News of the Wi-Fi concerns in schools spread like wildfire.  Ontario Education Minister Leona Dombrowsky reported that the Ministry had received complaints from Peterborough as well as Simcoe County.  A Niagara Region teacher, Tay Shiner, proposed a resolution at the Ontario  Elementary Teachers’ Federation Annual Meeting in August to remove wireless systems from schools, pending further research.  A former Harvard School of Public Health research consultant, Susan Clarke, told parents in Thornbury, ON, that Wi-Fi alters “fundamental physiological functioning” and can cause ” neurological and cardiac symptoms.” Simcoe County parents were also advised that Lakehead University had opted out of Wi-Fi and cellular antennae at both its Thunder Bay and Orillia campuses back in 2006, citing similar concerns.

Alarmed by the rising parent concerns, Health Canada issued a statement in mid-August stating that there was no proven health risk.  Such assurances did little to calm the waters.  Palmer and the SSCSC countered by hosting a late August public talk featuring British scientist and naval weapons expert , Barrie Trower, who testified to absence of studies the potential risks to children of longer term-exposure.  Fears were further stoked by scientists and experts, like Magda Havas of Trent University’s Centre for Health Studies. (The Montreal Gazette and The Barrie Examiner, August 25, 2010)

The Simcoe County Board held its ground and received powerful support from Ontario’s health authorities. On September 16, Chief Medical Officer of Health, Dr. Arlene King, was forced to weigh in on the safety of Wi- Fi in schools. “The use of wireless communications systems, ” she stated, “does not pose a public health risk.”  Her declaration was based, not only upon Health Canada standards, but the findings of a recent  Ontario Health Protection and Promotion (OAHPP) research review. http://scdsb.on.ca/programs-services/information-and-communication-technology/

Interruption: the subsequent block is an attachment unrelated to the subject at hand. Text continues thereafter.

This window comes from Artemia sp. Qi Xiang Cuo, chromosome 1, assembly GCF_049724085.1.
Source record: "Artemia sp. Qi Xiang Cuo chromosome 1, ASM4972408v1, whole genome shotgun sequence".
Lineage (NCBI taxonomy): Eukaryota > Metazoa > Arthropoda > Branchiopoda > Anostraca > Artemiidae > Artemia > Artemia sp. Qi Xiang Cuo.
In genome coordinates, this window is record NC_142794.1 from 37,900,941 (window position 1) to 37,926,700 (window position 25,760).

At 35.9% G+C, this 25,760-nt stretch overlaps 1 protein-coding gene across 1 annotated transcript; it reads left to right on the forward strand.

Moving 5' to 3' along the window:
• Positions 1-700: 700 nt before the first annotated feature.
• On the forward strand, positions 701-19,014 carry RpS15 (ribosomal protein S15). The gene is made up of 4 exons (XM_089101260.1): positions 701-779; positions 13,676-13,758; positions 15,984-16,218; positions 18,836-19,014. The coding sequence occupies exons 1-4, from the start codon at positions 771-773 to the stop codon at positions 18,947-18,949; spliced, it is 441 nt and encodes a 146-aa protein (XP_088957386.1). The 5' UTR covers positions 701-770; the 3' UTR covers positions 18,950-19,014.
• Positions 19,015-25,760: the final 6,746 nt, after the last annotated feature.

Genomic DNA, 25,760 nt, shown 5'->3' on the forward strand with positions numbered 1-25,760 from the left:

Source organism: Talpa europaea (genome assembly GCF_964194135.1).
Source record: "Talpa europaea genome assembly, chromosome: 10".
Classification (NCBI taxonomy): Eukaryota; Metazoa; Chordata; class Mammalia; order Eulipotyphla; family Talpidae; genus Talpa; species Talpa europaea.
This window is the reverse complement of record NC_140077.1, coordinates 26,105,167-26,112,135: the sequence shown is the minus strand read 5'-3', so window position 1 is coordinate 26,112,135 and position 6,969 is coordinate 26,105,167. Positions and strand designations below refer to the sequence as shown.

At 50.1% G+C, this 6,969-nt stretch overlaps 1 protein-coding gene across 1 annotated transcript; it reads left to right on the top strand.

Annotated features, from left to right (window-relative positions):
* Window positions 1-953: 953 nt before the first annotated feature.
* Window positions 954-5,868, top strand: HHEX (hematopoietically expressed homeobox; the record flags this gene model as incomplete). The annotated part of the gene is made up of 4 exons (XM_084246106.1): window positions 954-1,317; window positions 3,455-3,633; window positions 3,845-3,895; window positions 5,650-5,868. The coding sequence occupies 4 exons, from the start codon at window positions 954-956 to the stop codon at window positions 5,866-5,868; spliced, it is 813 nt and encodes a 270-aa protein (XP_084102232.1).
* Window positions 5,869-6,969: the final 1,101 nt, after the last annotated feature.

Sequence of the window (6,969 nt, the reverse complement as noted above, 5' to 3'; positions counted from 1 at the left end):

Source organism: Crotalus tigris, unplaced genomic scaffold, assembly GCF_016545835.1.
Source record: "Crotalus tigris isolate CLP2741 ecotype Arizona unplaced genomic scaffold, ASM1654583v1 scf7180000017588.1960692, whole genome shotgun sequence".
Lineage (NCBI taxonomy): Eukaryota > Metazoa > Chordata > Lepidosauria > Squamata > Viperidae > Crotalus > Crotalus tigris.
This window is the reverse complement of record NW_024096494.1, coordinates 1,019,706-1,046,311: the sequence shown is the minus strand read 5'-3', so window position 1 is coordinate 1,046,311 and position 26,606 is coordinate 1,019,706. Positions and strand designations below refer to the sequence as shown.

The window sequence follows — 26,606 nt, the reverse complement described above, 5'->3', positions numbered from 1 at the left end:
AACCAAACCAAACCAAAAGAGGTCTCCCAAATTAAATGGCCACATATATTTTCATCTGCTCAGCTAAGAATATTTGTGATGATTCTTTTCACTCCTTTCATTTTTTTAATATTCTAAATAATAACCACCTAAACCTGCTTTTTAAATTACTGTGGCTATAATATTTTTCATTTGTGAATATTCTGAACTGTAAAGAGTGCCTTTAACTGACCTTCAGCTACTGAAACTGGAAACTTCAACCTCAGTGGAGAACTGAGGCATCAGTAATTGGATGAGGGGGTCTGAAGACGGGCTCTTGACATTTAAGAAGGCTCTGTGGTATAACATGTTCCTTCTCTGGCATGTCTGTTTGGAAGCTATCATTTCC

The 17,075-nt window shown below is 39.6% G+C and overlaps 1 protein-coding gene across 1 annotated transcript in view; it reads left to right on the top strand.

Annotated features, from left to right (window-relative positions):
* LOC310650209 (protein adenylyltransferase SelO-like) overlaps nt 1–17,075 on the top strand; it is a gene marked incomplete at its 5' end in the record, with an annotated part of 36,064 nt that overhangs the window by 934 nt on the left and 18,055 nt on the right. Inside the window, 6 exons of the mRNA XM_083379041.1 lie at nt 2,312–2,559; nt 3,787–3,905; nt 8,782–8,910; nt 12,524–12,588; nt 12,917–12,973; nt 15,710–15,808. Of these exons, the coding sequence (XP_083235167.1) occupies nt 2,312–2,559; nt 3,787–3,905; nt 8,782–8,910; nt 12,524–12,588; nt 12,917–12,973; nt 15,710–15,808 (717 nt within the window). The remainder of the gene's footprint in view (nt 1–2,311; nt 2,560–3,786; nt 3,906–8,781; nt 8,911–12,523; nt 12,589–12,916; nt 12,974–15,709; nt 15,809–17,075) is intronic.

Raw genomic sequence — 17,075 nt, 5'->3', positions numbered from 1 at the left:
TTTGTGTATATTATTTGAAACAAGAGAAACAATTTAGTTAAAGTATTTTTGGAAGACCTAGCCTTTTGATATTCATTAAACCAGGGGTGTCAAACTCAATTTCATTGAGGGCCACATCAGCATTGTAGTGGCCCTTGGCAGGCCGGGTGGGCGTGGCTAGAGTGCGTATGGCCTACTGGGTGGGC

Not everyone swallowed the case being mounted by Palmer and his allies.  Independent science policy analysts and experts have questioned the validity of the concerns raised by Rodney Palmer and the SSCSC.  News reports identified Palmer as being involved with a ” health related business in Collingwood.”  It is worth noting that he is also a former CTV News Foreign Correspondent and Bureau Chief  with sufficient connections to garner media attention.

Palmer and Professor Havas are well-known for previous campaigns against the hidden dangers of EMFs of every kind –from microwaves to laptops to cellphones.  Back in 2007, for example, Palmer addressed the Whole Life Expo on “Our Toxic Marketplace: What Every Family Needs to Know.” Registered nurse Sandy Szwarc of Junkfood Science produces regular alerts about medical claims based upon “pseudoscience” and marketing ventures that respond to health scares. ” Fear sells and unfounded scares, exaggerations and ‘what-ifs?'”, she says, ” are being used to terrify people about their foods, bodies and health.”

The Simcoe County Safe School Group contends that more than 30 pupils have suffered unexplained illness, including a sizable  “illness cluster” at Mountain View School. While the group blames Wi-Fi for  the illnesses, other possible causes cannot be ruled out., including mould and “sick-building syndrome.” 

One possibility is that school life does not always agree with children. The New York Times recently reported that back to school time is also “the return of headache season.”  Indeed, often the real issue, according to doctors, is that changes in a child’s sleep schedule, skipping breakfast, staying up late to study, or not drinking enough water can all trigger migraines when the school year starts.

Now back to that Big Question: What’s causing the  back-to-school “headaches” in Ontario’s Simcoe County and other schools across Canada?  Does the scientific research support the claims made by Rodney Palmer and the SSCSC group and their supporters?  If as Health Canada and Ontario’s Chief Medical Officer are right, what might be the real causes of the rash of illnesses? If and when the claims are validated, will school systems be prepared with “precautionary policies” and contingency plans?